In short, although it is not the most powerful phone on the market, it is not far behind. Considering the price, the performance here feels really competitive, with only the likes of the regular Realme GT and a handful of gaming phones offering more for your money.


Impressive 108Mp main camera
Unforgettable additional lenses
Strong in selfies

When it comes to the camera, the Honor 50 is a mix of two things. It has some undeniable strengths, and for most people, the capable main camera and selfie shooter will be enough to satisfy, but the lack of versatility can frustrate others.

The strong point is the main lens of 108 MP, which occupies half of the rear camera set. This is partly due to a large sensor, which helps the lens capture more light for better results in almost all lighting conditions, but especially in the dark.

This camera is undeniably capable, and I captured a few beautiful photos in my week of using the Honor 50. As you would expect from such a high-resolution camera, it is rich in sharp detail and, in good lighting, produces vivid and powerful colors.

I’ve been a bit more disappointed in low-light performance. Not only are details lost, but photos often look gray and washed-out, suggesting that Honor has to make some adjustments here, although the lack of Optical Image Stabilization (OIS) also plays a role.

The recent trend is to incorporate more and more night mode features into the default shooting mode when low light is detected, but there aren’t many indications of that here. That means you will have to remember to switch to night mode in the dark, which produces dramatically improved results. Check out my comparison of two identical photos of London’s Leicester Square, one with night mode and one without.

The selfie camera tells a similar story. The 32MP sensor is capable of taking very rich and detailed photos, but the quality drops even in low light conditions. Portrait mode produces attractive bokeh, but was a bit aggressive in blurring my hair. The hardware used here is capable enough that it suggests some algorithmic tweaks are necessary to get the most out of it.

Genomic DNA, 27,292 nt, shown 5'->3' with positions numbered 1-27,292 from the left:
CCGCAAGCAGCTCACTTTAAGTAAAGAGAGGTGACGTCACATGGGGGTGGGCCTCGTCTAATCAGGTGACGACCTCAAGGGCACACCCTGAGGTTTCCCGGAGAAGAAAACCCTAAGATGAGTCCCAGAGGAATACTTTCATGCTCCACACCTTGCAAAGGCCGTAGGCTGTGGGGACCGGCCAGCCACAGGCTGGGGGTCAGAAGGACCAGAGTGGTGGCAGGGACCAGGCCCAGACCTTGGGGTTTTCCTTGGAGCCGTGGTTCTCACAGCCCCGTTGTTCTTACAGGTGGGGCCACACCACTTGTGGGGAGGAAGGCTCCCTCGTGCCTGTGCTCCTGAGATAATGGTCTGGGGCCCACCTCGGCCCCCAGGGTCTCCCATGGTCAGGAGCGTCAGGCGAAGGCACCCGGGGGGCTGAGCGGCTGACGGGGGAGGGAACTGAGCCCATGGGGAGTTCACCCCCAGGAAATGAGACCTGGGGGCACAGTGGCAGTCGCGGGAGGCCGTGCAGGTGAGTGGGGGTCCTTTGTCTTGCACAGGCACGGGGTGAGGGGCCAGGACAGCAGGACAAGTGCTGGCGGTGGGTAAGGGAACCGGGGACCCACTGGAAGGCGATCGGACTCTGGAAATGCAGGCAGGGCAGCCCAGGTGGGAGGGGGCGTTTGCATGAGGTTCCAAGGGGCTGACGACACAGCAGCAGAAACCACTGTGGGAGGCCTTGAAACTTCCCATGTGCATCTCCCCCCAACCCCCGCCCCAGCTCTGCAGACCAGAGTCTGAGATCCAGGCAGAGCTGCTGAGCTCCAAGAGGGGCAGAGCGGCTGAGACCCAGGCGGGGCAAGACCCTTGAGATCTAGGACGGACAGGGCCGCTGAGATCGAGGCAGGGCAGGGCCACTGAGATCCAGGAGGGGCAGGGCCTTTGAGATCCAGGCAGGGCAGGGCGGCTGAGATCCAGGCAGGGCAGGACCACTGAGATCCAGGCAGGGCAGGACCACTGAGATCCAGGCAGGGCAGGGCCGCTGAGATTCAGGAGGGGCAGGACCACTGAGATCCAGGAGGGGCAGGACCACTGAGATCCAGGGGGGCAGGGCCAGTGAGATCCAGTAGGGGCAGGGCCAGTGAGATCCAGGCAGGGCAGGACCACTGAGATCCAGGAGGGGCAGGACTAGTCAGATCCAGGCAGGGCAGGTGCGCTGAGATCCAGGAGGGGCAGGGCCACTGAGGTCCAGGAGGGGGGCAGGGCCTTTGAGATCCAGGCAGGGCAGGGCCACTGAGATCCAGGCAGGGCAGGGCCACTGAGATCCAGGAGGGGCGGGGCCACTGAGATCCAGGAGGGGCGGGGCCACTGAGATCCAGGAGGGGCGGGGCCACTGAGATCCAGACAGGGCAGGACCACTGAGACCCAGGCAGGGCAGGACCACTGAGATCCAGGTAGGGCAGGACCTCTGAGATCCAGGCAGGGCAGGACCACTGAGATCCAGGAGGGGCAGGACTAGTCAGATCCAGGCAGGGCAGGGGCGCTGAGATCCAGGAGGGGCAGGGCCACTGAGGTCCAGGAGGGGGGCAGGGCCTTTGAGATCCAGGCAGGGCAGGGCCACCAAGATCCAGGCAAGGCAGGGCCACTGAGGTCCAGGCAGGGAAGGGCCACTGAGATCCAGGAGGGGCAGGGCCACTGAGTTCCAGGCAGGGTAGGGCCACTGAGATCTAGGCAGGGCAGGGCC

There are three more cameras on the rear to watch out for, but don’t get too excited – as with many mid-range phones, they seem to have been added mostly to make up the numbers.

The 8Mp ultrawide is a real disappointment, with a gulf in quality between it and the main sensor. If you really need to shoot wide landscapes, it’s an option, but you don’t want to depend on it.

The 2Mp depth sensor will help with portrait mode but is not used otherwise, and the 2Mp macro camera is not the worst I have tried, but like many dedicated macro lenses it seems superfluous – Apple has shown with the iPhone 13 that a strong ultra-wide camera with a macro mode is a more effective solution.

Another area Honor has put its mind to is the phone’s video capabilities, in an open attempt to woo bloggers. In addition to the normal video recording modes, there is a “multi-video” option that allows you to record split-screen video or picture-in-picture using a combination of the main, ultra-wide and selfie lenses.